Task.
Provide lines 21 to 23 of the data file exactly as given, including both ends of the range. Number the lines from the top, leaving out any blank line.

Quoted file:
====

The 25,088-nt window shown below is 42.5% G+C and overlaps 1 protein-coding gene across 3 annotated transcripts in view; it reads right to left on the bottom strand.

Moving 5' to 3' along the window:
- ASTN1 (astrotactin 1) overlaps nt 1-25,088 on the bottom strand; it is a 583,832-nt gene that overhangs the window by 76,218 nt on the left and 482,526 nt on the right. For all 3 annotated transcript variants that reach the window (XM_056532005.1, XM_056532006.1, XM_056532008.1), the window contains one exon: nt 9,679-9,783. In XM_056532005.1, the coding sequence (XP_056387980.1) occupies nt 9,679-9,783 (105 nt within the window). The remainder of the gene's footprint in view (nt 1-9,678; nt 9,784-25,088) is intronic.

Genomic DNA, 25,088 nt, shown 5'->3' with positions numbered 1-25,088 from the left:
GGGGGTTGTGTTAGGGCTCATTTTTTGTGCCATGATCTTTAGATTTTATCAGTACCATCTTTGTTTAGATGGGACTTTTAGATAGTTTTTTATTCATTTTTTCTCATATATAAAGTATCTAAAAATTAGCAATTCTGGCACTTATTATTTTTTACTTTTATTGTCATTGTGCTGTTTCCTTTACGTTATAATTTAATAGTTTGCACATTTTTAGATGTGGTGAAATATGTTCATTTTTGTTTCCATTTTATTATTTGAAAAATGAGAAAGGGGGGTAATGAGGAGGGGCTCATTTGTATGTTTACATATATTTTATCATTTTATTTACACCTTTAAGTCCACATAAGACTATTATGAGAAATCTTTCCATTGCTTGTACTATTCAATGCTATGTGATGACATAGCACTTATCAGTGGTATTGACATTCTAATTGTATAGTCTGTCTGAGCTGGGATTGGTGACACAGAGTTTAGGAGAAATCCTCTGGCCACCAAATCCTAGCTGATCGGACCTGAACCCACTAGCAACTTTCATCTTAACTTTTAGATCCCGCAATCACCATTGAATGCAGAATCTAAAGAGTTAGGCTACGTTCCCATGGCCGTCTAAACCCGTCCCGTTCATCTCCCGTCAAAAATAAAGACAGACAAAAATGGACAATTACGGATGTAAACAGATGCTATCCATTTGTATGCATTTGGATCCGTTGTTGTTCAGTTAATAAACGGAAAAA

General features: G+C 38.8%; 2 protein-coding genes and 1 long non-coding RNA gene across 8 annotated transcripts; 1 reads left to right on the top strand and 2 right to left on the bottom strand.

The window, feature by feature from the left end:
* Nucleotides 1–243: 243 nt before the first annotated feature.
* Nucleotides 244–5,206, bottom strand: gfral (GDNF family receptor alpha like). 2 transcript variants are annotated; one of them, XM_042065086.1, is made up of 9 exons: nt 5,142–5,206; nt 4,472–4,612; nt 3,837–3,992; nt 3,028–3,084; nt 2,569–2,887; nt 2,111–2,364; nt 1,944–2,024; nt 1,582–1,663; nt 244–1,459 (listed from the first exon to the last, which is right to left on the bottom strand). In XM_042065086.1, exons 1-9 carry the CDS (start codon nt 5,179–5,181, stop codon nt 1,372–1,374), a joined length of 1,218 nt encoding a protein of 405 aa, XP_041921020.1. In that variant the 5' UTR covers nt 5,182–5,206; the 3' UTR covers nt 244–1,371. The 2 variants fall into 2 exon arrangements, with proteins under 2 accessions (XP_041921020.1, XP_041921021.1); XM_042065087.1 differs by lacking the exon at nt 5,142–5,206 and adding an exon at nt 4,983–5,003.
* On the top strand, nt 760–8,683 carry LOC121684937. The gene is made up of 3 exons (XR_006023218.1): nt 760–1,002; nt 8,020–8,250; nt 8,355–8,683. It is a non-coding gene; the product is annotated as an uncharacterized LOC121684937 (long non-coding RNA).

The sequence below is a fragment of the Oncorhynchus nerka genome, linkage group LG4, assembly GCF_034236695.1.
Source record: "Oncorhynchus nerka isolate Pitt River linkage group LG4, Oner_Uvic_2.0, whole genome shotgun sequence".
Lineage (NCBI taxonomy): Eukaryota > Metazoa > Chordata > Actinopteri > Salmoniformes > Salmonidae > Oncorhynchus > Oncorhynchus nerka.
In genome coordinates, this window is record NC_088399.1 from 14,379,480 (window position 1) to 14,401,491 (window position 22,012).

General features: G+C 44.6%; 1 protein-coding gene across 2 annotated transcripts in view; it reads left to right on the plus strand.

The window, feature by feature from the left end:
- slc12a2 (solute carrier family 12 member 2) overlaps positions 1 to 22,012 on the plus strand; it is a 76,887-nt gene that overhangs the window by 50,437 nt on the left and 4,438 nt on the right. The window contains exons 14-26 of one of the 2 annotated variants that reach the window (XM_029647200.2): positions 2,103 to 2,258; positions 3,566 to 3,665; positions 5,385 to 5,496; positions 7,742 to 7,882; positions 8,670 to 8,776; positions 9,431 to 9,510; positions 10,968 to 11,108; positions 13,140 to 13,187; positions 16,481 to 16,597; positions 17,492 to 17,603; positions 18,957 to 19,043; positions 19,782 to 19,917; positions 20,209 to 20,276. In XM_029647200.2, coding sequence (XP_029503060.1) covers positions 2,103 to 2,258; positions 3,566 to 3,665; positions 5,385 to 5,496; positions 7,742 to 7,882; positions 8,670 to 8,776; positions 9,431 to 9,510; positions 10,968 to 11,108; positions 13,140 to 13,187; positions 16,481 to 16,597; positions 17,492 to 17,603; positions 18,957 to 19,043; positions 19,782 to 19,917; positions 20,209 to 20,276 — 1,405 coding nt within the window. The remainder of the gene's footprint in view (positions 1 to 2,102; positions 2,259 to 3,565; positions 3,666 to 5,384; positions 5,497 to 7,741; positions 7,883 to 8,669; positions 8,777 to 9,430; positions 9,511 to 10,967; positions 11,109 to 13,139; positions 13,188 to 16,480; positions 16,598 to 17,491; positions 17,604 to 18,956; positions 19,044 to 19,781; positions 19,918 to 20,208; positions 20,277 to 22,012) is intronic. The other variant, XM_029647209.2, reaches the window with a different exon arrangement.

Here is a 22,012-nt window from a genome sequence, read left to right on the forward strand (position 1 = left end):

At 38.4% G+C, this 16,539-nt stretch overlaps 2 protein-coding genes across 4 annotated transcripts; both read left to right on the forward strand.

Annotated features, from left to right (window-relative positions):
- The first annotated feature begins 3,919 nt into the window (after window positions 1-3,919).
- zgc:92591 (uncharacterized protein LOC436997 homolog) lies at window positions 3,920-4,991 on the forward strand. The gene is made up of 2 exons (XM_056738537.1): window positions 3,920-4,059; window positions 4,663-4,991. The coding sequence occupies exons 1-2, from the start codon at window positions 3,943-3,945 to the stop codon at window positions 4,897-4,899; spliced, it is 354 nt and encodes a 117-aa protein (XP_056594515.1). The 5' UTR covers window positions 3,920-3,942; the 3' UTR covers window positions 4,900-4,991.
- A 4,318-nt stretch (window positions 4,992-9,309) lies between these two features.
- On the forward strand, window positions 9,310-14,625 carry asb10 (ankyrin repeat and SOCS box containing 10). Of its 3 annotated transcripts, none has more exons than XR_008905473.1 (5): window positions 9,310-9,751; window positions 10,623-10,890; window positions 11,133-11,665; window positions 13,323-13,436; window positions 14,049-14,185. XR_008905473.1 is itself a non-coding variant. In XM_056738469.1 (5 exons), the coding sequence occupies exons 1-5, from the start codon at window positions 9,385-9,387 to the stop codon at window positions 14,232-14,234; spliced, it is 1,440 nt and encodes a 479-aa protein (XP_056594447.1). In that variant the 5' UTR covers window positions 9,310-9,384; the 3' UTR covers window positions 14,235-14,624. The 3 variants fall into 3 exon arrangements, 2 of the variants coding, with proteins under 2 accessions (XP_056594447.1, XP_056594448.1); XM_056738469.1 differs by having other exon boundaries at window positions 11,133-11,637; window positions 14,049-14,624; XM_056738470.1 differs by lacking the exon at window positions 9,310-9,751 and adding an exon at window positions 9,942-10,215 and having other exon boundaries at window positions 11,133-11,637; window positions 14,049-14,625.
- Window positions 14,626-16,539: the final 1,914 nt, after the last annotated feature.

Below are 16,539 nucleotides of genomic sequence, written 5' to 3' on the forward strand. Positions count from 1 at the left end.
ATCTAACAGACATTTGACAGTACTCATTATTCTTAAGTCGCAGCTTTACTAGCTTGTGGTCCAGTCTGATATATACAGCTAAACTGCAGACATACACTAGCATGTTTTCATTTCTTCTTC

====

- The first annotated feature begins 3,919 nt into the window (after window positions 1-3,919).
- zgc:92591 (uncharacterized protein LOC436997 homolog) lies at window positions 3,920-4,991 on the forward strand. The gene is made up of 2 exons (XM_056738537.1): window positions 3,920-4,059; window positions 4,663-4,991. The coding sequence occupies exons 1-2, from the start codon at window positions 3,943-3,945 to the stop codon at window positions 4,897-4,899; spliced, it is 354 nt and encodes a 117-aa protein (XP_056594515.1). The 5' UTR covers window positions 3,920-3,942; the 3' UTR covers window positions 4,900-4,991.
- A 4,318-nt stretch (window positions 4,992-9,309) lies between these two features.